Do you think Spain is in a similar period of upheaval as it was when you started during the 1980s, during the cultural thaw of ‘la movida’ (the movement) after the long rule of General Franco and fascism?
‘Yes, but the upheaval now is for the worse. The films I made in the early ’80s, they would be much more scandalous now than they were at that time. This new film was scandalous too – not that I was conscious of that when I was writing it. Now is a time in Spain when things are closing in, not opening up.’
Have some people in Spain found ‘I’m So Excited’ scandalous then?
‘Spain is a right-wing country. The government says it’s centre right, but no, it’s right. Not extreme right, but right. There’s a big problem at the moment with the royal family and accusations of corruption. The biggest problem in Spain, bigger than the crisis, is the corruption of politicians working in alliance with financiers. And it’s all in the film. Also, the dominatrix in the film talks about Opus Dei, the Catholic organisation. These are strong institutions in Spain. They work silently undercover, but they’re very influential.
‘Also, people have reacted against the film because I’ve turned the catastrophe in Spain into a party. But in terms of sexuality, nothing is seen. People just talk about sex in an explicit way. It’s candid, but there’s no explicit sex. There’s something, too, in the story that disturbs heterosexuals who at some time have had a homosexual fantasy.’
You’re talking about the pilot in your film who is having an affair with a male steward. Do you think some people find it difficult that you show repressed homosexuality?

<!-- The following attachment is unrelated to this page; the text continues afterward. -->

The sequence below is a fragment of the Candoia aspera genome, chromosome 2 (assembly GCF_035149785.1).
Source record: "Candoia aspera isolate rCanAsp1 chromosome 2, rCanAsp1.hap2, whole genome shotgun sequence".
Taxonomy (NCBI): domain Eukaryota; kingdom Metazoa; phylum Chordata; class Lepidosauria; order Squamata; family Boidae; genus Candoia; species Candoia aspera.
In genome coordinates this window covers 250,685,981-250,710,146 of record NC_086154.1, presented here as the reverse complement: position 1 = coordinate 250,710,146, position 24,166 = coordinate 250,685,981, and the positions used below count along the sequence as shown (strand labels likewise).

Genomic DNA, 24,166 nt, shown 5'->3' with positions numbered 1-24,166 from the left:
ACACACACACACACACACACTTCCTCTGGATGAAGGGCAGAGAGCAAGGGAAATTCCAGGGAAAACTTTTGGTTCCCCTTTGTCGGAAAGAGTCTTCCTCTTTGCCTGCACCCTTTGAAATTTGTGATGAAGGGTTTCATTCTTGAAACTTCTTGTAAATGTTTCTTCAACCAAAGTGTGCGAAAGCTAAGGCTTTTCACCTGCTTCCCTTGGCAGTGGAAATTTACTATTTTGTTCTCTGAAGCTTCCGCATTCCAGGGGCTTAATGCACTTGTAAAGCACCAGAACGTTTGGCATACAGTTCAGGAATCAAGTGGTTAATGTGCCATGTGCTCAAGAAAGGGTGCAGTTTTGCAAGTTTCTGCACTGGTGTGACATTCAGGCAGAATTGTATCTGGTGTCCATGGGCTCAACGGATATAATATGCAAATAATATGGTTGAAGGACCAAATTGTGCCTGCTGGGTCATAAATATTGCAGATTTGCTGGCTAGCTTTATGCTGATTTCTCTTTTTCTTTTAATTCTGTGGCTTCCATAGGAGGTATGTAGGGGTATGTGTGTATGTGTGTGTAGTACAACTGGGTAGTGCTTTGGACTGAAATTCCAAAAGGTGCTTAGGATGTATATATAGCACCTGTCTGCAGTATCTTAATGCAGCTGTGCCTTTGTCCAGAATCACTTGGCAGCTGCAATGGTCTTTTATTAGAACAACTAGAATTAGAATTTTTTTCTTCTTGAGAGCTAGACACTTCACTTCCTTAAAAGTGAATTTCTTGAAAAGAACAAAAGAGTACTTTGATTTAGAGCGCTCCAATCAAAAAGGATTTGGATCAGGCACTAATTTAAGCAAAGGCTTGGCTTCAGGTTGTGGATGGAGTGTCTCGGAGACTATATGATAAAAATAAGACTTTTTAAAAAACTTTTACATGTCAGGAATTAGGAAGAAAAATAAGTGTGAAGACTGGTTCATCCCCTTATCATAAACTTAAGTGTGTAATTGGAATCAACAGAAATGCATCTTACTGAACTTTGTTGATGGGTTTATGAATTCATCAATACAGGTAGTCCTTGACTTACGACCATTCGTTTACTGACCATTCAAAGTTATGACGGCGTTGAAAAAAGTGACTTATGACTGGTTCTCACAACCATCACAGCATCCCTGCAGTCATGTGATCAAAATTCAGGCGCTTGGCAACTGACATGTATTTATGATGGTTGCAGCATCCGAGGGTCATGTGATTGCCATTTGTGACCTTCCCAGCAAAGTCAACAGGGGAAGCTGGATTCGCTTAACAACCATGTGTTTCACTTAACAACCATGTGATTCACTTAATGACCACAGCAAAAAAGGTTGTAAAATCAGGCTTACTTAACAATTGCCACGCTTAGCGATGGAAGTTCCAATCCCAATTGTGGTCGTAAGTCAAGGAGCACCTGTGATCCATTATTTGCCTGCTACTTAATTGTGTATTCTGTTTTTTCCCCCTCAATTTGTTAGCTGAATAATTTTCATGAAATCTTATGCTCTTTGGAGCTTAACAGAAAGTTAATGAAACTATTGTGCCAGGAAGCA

‘I’m dealing with bisexuality. Nobody really talks about bisexuality, but it’s much more common than we think… But I’m beginning to sound like the film is making people uncomfortable all over the place, and it’s not! It’s doing really well in Spain even though cinema is not very successful generally. The market has reached a new low. But let’s not talk about tragedies!’
There’s a lot of medicating and self-medicating in the film. You knock out the whole economy class section, and everyone in business class is off their heads.
‘My intention with economy class was to show subliminally an abuse of power on the part of those in charge, the pilots. So once they’ve given them the medication, they’re trying to silence an entire class. Nobody’s going to come and annoy them.
‘In business class on planes, which is where I travel and where I live, auto-medicating is a way of life. It’s what people do! Here, the stewards drug the business-class passengers with a Valencian cocktail, which is a real cocktail and very popular. It’s a mix of alcohol, juice and mescaline, and it was around a great deal in the ’80s. You get a really euphoric effect, and it’s an aphrodisiac too. It makes people very social. You let down your hair. Everything is fun. It’s a re-emergence of a real ’80s cocktail.’
You say you’re always flying in business class. So a lifetime of observation has gone into this film?
‘Yes, but I don’t look around so much on planes. I just want to read. But I’ve written many of the ideas for my movies on planes. Something makes me concentrate so much more than elsewhere. There’s something about the movement, about how time and space is fluid, that makes me concentrate in a profound way.’
We tend to think a lot about sex and death on planes. Does ‘I’m So Excited’ bring that tendency to life too?
‘Yes. Without being over-dramatic, death is present from the moment you get on a plane. And yes, the fantasy of having sex on a plane is very common too.’
I was thinking a bit more generally than that specific fantasy!
‘That’s because you’re British and I’m Mediterranean!’
‘I’m So Excited’ opens on Fri May 3.
Read our review of 'I'm So Excited'
With its sprawling satire and knockabout tone, ‘I’m So Excited’ is the closest Almodóvar has come in years to early romps like ‘Labyrinth’, ‘Pepi, Luci, Bom’ and ‘What Have I Done to Deserve This?’ The context, of course, has shifted from post-Franco liberation in Spain to post-meltdown anxiety: having endured one crash, these characters face another. The auteur’s advice is to try honesty and get laid.